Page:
A vehicle of Asian decent that is designed for performance from the factory, modified by aftermarket parts for performance, or has been modified to give the illusion of performance. These vehicles use small displacement (often 4 cylinder) engines equipped with turbochargers or high performance parts in order to make more power. These vehicles lack the torque of larger motors, have high strung powerbands, and their exhausts generally sound positively repulsive. Being Japanese, they often appear well built, but when subjected to the rigors of performance driving, their light duty, compact drivetrain parts often break or become damaged. They are not designed to be driven like Muscle cars. This includes, but is not limited to, Transaxles, driveshafts (and CV Joints), shifters, shift cables, transfer cases (on AWD equipped vehicles), and clutch assemblies. OEM and aftermarket parts are generally very cost prohibitive on these vehicles, since they are imported from other countries. Between price and difficulty working on the compact drivetrains and components, this makes repairs and modifications very expensive.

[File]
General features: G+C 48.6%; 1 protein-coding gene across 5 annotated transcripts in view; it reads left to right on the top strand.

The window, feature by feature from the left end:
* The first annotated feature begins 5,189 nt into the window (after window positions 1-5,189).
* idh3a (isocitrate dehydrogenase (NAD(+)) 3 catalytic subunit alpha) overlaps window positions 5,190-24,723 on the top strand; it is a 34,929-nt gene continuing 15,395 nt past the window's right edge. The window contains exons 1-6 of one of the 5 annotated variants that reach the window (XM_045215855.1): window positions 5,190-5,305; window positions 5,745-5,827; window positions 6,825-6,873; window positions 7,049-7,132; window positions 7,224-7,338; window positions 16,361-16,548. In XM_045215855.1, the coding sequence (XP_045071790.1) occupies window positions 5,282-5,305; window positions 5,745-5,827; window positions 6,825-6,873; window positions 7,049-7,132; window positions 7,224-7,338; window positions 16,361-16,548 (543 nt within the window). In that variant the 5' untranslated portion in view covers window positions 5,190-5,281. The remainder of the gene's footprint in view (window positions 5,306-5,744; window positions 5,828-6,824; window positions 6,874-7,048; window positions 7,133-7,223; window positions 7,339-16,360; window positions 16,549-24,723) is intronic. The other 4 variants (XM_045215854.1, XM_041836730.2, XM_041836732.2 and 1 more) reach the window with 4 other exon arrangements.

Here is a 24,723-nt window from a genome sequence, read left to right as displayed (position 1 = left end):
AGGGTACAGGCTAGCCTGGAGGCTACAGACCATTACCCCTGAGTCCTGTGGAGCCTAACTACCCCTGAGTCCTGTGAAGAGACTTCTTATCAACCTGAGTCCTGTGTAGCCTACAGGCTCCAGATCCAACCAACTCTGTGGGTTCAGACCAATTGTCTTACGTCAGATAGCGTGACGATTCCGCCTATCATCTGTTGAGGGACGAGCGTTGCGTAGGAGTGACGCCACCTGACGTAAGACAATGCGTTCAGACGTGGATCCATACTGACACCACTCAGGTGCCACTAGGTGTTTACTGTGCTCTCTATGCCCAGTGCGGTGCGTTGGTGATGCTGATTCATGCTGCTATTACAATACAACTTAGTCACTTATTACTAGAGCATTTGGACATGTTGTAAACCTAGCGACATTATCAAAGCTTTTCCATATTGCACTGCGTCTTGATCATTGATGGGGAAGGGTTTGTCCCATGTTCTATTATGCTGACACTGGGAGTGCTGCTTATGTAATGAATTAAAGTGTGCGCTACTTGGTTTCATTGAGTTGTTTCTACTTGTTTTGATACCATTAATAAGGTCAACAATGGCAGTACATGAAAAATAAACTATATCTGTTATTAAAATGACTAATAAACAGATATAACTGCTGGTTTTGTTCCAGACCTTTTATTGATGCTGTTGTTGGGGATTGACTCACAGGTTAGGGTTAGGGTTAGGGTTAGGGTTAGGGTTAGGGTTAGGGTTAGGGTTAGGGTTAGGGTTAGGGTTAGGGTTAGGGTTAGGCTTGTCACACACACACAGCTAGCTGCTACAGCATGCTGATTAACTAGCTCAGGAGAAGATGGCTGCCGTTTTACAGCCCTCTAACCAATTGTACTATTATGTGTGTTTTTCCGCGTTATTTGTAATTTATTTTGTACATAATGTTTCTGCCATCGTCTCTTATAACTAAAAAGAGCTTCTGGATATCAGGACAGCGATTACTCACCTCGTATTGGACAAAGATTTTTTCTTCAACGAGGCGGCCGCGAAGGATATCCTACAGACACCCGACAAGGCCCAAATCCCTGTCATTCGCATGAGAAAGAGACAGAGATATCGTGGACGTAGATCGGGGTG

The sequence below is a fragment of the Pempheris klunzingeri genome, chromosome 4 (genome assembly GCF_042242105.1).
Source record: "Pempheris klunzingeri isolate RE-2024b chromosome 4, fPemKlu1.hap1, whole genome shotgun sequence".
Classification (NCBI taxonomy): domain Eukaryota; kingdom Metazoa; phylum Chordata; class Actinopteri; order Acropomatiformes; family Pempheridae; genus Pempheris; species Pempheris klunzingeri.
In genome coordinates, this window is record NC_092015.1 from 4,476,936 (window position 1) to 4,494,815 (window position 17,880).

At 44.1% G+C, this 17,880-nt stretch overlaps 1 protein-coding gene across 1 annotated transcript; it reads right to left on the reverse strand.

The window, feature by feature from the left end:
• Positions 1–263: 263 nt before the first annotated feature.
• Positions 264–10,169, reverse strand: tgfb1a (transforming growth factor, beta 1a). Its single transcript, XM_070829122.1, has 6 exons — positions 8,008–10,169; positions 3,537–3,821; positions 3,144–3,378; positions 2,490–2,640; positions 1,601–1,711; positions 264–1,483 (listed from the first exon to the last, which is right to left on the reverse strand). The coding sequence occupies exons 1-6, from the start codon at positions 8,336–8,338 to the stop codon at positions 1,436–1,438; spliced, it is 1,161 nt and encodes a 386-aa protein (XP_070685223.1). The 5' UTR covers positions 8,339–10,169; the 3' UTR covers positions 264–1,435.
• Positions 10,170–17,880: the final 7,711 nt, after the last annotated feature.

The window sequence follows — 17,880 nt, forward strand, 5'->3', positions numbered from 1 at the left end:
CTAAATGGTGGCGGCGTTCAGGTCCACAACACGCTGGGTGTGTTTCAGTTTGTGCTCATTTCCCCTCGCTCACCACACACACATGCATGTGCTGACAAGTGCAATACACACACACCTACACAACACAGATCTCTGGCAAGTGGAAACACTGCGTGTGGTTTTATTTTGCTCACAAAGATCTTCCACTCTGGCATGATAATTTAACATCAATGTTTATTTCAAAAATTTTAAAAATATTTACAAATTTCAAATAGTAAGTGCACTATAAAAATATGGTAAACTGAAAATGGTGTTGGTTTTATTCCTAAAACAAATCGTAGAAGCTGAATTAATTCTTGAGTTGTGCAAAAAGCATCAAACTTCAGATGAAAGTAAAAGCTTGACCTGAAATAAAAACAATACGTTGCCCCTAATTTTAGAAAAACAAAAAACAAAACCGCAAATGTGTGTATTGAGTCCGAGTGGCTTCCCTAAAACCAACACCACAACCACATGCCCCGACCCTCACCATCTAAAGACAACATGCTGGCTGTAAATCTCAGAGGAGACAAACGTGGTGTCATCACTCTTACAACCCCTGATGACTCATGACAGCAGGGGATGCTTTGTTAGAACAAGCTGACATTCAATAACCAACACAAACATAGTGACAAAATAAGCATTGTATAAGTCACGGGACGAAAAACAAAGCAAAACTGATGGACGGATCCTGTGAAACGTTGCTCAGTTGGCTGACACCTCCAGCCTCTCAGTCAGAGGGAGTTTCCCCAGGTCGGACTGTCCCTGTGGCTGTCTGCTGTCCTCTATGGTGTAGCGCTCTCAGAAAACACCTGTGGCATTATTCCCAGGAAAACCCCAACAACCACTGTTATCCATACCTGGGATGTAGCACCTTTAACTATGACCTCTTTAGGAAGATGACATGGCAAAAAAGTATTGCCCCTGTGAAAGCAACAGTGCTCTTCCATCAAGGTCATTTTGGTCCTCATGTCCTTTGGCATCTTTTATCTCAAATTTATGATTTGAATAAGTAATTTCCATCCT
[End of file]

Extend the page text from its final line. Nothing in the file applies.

Factory Riceburners: Vehicles like the Mitsubishi Evo, Subaru Impreza WRX STI, Acura Integra Type R, Mitsubishi Eclipse GS-T/GS-X, Nissan Skyline GT-R, Toyota Supra, Toyota MR2, Nissan 350Z, Acura RSX Type S, Mazda RX-7, Mitsubishi 3000GT VR-4. Although these vehicles overall performance may not be bad, they still have the attributes of riceburners, and therefore fall into the category. A vehicle does not have to be "slow" to be "rice".
Ricers often like to take regular economy cars and try to make them into "performance" cars as well, which is also rice. Typical add ons include huge wings on the truck, hood scoops, stickers, louds exhausts (fart cans), engine modfications, large wheels, altezza taillights, and body kits. The most popular vehicle to modify is the Honda Civic, it is usually credited with starting the whole "import tuner" craze of the early-mid 90's.